Tennessee legislature hits snag in efforts to pass stricter gun control

“If we go home and we haven’t addressed gun safety in a meaningful way … we would have committed a serious disservice to the state of Tennessee," Tennessee Senate Minority Leader Raumesh Akbari told theGrio.

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A chasm remains in the legislative push for stricter gun control laws in Tennessee after two Black lawmakers part of the Tennessee Three were expelled for protesting gun violence in the state. 

Republican state lawmakers are making moves to shorten the original time frame of the current legislative session. According to Democratic Tennessee Senate Minority Leader Raumesh Akbari, the session was initially slated to conclude by the end of April.

NASHVILLE, TN – OCTOBER 05: Rep Raumesh Akbari speaks at the Democratic Fundraiser at City Winery Nashville on October 5, 2016 in Nashville, Tennessee. (Photo by Beth Gwinn/Getty Images)

“Now we are going to pass our budget next week, a couple of days earlier than we thought,” Akbari told theGrio. 

As the window quickly closes to pass gun control measures, the Memphis senator acknowledged, “Right now, we don’t have a bill before us that Republicans have agreed on for gun safety or reform.” 

The Tennessee Democratic caucus has proposed five bills, including a ban on assault weapons, a new red flag law, raising the age to 21 to purchase a firearm, and establishing gun permits and background checks. 

Earlier in the week, there was an expectation of “great progress” in this remaining month of the Tennessee legislature, according to Democratic State Rep. Yusuf Hakeem of Hamilton County on stiffening gun laws there. 

Hakeem told theGrio that there was a glimmer of hope as the political pressure from the White House and the court of public opinion appeared to move Republican leadership to be open to some action on gun reform.

NASHVILLE, TN – MARCH 30: Protesters gather inside the Tennessee State Capitol to call for an end to gun violence and support stronger gun laws on March 30, 2023 in Nashville, Tennessee. A 28-year-old former student of the private Covenant School in Nashville, wielding a handgun and two AR-style weapons, shot and killed three 9-year-old students and three adults before being killed by responding police officers on March 27th. (Photo by Seth Herald/Getty Images)

Vice President Kamala Harris traveled to the state last week as the gun control issue melded into an issue of race when Reps. Justin J. Pearson and Justin Jones – both Black and in their 20s – were expelled from the legislative body for protesting on the floor for stricter gun laws.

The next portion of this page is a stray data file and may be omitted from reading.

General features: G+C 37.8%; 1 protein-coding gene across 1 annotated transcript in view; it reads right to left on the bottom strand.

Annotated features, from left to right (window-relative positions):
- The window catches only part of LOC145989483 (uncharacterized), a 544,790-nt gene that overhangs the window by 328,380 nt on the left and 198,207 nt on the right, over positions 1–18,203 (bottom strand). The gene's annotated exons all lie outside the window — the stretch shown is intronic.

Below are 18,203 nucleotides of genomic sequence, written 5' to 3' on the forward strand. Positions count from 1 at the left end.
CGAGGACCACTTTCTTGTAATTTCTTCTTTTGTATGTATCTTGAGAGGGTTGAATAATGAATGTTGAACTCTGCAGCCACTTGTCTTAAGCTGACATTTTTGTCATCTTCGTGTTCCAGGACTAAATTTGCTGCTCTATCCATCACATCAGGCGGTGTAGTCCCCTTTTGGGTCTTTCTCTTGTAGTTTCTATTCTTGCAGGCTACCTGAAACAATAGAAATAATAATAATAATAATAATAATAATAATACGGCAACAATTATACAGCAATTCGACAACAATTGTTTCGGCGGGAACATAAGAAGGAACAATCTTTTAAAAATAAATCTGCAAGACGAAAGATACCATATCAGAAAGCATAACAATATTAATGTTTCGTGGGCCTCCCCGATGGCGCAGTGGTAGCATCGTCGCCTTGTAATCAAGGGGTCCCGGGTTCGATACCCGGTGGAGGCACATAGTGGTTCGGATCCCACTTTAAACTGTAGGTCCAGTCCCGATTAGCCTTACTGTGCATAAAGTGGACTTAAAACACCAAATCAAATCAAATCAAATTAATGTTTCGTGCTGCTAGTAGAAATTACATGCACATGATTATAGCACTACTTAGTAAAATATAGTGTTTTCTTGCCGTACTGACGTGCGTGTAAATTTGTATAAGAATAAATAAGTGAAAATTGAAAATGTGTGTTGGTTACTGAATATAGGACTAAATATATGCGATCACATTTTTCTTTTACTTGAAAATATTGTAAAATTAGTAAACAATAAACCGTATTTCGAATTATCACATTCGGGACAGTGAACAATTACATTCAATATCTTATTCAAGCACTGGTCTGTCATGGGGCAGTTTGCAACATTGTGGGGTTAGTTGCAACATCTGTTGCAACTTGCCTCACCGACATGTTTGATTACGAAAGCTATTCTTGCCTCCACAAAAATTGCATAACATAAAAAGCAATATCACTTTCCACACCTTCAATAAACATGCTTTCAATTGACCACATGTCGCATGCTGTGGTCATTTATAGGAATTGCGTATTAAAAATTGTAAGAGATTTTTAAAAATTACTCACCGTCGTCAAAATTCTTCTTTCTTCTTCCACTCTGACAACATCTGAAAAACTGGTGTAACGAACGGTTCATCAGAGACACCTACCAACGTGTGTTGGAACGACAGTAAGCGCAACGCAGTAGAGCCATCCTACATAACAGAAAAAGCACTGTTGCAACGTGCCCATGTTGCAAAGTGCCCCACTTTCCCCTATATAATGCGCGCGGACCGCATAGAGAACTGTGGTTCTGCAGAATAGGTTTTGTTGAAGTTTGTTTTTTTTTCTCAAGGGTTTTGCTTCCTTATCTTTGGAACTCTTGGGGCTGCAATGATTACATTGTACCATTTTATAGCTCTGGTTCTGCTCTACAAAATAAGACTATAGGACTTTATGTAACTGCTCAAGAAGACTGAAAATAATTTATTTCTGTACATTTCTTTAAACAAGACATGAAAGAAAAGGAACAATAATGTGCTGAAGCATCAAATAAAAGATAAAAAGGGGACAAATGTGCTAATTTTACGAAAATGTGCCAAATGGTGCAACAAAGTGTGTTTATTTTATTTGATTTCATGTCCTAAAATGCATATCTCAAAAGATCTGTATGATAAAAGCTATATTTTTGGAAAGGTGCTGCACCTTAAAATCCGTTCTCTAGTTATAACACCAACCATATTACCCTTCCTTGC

Both were reinstated by their districts earlier this week. 

During her remarks at Fisk University, Harris slammed arguments long used by Republicans for not passing meaningful gun reform. 

“Let’s not fall for the false choice — either you’re in favor of the Second Amendment or you want reasonable gun safety laws,” said the vice president. “We can and should do both.” 

While in Tennessee, Vice President Harris met privately with Jones, Pearson, the white member of the Tennessee Three Rep. Gloria Johnson (who was not expelled), other elected officials and young advocates.

Republican Governor Bill Lee signaled there was hope for bipartisan action on gun control as he led mostly disgruntled GOP state lawmakers to accept the possibility of moving toward enacting a red flag law.

A red flag law would permit a state court to order the temporary removal of firearms from a person they believe may present a danger to others or themselves.

Prior to the change of events in the legislative session, Rep. Gloria Johnson told theGrio she was somewhat optimistic about passing the legislation. “At least he’s asking for it to be discussed,” she said.

Justin Pearson, Gloria Johnson, D-Knoxville, and Justin Jones, D-Nashville, speak before marching to the Shelby County Board of Commissioners meeting in Memphis, Tenn., on Wednesday, April 12, 2023, where it is expected Pearson will be reinstated to his position in the Tennessee House. (Chris Day /The Commercial Appeal via AP)

The call by Democrats to pass a red flag law and eventually embraced by the Republican governor comes after three children and three adults were murdered in a mass shooting at The Covenant School in Nashville.

Tennessee has some of the loosest gun laws, such as open and concealed carry without a permit. The Volunteer State has a strong gun lobby comprised of four gun manufacturers that have weighed down movement on more gun control measures.

Senator Akbari acknowledged that prior gun laws Republicans supported, like arming school teachers, would not have worked as one or two of the employees of the Covenant School reportedly carried guns for the protection of the school, and yet that did not thwart the shooter from taking six lives.

As for the possibility of not passing meaningful gun legislation, she said, “If we go home and we haven’t addressed gun safety in a meaningful way … we would have committed a serious disservice to the state of Tennessee.”

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